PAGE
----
In 1962 Mandela was sentenced to prison for life in the Rivonia Trial because of his participation in the activities of MK. In the end he served 27 years in prison, much of it on Robben Island off the coast at Cape Town. At the same time the ANC and most other anti-apartheid organizations were banned—made illegal. During these prison years Mandela became a catalytic symbol of the struggle against the injustice of South Africa's racist political order.
In February 1990 Mandela was released from prison as then-President FW De Klerk unbanned the anti-apartheid organizations and initiated a process of negotiations that eventually led to a relatively peaceful transition to a non-racial constitutional democracy. As a result of the first elections under the new constitution, Mandela was inaugurated as South Africa's first black president on May 10, 1994.
As president, Mandela not only served as a potent symbol of the newly democratic nation's high hopes (Readers may remember the scenes from the movie Invictus, in which Mandela is—accurately—portrayed wearing the captain's jersey as he hands the victorious South African team the Rugby World Cup trophy). He also proved to be a wise and skillful political leader, deftly negotiating the tensions between the different factions across South Africa's many divides—race, class, faith, age, tribe, and more—and presiding over tectonic shifts in the arrangement of South African society and political life, all with much less bloodshed than most observers had anticipated.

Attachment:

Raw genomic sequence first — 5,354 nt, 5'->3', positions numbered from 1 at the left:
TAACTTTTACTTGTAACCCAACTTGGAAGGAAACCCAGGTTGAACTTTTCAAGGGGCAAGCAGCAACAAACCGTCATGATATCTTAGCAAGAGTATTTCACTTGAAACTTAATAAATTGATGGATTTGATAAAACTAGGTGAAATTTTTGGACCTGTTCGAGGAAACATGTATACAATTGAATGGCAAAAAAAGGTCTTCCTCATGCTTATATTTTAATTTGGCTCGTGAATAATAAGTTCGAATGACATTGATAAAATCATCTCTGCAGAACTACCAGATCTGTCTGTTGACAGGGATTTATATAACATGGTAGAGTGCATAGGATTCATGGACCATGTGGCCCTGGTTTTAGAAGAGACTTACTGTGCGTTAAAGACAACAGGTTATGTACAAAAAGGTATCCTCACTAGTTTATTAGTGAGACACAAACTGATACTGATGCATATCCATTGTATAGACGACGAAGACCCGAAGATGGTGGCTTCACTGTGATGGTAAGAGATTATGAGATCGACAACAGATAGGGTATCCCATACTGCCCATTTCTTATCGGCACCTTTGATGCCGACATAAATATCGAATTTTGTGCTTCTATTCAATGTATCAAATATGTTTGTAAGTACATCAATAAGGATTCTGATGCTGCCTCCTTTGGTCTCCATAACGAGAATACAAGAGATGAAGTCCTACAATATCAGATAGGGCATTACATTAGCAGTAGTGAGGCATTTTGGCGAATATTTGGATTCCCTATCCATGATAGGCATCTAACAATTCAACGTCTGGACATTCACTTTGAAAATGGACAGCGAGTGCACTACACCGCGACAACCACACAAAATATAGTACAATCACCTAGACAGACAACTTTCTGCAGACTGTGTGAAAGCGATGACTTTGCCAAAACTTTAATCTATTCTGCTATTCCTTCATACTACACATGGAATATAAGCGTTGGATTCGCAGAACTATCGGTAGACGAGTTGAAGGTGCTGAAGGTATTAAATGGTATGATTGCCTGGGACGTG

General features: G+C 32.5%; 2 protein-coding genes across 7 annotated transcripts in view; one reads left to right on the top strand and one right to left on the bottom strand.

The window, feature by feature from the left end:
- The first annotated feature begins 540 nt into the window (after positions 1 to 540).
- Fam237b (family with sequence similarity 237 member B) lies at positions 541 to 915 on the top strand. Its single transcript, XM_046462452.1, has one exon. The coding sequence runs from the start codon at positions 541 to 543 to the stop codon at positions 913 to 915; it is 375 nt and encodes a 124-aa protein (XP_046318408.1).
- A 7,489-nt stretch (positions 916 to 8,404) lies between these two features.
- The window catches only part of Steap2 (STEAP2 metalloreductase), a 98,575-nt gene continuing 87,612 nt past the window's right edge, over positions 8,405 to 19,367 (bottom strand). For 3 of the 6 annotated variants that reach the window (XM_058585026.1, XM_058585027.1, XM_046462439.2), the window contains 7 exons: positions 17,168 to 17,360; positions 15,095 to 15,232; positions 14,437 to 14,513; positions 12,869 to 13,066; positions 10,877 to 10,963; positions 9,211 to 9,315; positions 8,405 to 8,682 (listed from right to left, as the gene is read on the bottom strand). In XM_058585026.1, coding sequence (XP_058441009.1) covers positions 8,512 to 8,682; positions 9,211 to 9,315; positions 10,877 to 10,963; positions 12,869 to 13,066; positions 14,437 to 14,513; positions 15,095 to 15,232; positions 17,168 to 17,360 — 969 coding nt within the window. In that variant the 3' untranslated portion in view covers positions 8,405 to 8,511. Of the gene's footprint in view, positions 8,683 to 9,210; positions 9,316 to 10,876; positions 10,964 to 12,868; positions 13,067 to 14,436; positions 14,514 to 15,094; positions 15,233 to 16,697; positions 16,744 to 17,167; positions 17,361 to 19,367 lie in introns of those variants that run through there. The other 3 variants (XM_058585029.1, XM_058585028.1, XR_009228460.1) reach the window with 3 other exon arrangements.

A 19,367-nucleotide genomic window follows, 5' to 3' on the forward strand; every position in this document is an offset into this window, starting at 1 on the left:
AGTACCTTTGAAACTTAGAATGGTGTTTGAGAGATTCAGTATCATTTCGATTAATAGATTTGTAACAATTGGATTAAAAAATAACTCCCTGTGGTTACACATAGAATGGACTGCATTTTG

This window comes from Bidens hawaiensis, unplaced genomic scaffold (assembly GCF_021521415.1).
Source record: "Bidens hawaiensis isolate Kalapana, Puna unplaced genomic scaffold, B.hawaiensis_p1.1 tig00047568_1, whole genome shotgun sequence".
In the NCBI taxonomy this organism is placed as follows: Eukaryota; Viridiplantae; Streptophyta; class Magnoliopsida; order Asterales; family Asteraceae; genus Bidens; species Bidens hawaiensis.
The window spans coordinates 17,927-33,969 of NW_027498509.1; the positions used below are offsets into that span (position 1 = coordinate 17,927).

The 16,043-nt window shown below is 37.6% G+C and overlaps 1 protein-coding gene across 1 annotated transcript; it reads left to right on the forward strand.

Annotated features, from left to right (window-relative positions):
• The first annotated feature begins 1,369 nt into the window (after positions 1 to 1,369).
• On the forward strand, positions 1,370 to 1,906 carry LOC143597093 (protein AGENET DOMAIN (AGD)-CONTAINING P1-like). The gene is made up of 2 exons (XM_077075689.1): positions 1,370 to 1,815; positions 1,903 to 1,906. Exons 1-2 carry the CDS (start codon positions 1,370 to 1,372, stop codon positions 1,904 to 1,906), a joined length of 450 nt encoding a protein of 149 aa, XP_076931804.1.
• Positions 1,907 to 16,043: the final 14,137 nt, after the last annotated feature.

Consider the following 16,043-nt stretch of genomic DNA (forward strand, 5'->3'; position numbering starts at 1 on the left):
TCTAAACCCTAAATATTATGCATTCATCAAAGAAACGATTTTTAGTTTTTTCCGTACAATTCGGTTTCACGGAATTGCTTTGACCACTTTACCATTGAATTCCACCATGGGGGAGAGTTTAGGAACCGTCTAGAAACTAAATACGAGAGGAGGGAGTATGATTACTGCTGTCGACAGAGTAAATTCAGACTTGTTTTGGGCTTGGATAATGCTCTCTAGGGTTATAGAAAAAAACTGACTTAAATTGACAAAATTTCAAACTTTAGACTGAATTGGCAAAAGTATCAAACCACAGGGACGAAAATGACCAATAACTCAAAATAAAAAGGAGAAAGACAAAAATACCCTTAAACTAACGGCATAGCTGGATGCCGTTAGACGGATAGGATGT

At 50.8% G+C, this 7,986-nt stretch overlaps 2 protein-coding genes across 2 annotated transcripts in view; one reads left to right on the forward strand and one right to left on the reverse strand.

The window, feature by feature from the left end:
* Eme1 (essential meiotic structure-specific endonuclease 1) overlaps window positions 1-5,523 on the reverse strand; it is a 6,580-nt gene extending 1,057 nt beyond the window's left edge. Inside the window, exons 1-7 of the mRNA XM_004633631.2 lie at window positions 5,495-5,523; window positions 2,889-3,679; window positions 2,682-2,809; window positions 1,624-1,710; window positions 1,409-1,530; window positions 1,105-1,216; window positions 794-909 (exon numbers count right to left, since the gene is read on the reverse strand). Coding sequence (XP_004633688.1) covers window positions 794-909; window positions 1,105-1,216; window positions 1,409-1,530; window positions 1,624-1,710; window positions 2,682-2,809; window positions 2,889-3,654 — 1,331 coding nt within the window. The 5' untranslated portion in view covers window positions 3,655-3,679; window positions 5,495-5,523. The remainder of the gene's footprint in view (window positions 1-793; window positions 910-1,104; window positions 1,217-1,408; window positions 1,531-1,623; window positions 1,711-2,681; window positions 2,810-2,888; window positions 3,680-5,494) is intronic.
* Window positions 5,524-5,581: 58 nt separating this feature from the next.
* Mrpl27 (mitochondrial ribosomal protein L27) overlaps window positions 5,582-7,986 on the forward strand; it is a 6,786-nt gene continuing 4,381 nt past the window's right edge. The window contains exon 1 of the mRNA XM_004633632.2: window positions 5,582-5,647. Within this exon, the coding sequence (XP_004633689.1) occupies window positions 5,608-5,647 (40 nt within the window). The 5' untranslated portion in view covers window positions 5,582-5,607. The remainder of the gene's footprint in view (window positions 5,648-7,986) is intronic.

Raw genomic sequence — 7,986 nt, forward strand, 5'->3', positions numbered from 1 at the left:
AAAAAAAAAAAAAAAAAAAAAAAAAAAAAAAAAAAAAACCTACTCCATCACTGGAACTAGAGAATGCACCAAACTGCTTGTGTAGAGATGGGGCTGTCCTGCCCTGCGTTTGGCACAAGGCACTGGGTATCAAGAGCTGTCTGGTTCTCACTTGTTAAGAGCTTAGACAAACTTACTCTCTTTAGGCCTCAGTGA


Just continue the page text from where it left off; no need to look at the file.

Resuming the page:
After retiring as president in 1999, Mandela expanded the scope of his concern to the whole of Africa, participating in large-scale efforts to limit the spread of AIDS and intervening in conflicts around the continent, and served as a global symbol of the possibilities of reconciliation in situations of intense conflict, the importance of which had been confirmed earlier in 1993, when Mandela shared a Nobel Peace Prize with FW De Klerk.
But the reality that the government of South Africa has, in the 20 years since the end of apartheid, not managed to protect its citizens against violent crime, and that, despite significant economic growth, masses of South Africans continue to languish in poverty, shows the limits of politics. Many of Mandela's supporters and admirers have felt that Mandela, for all the good he did, did not do enough to make South Africa a better place yet.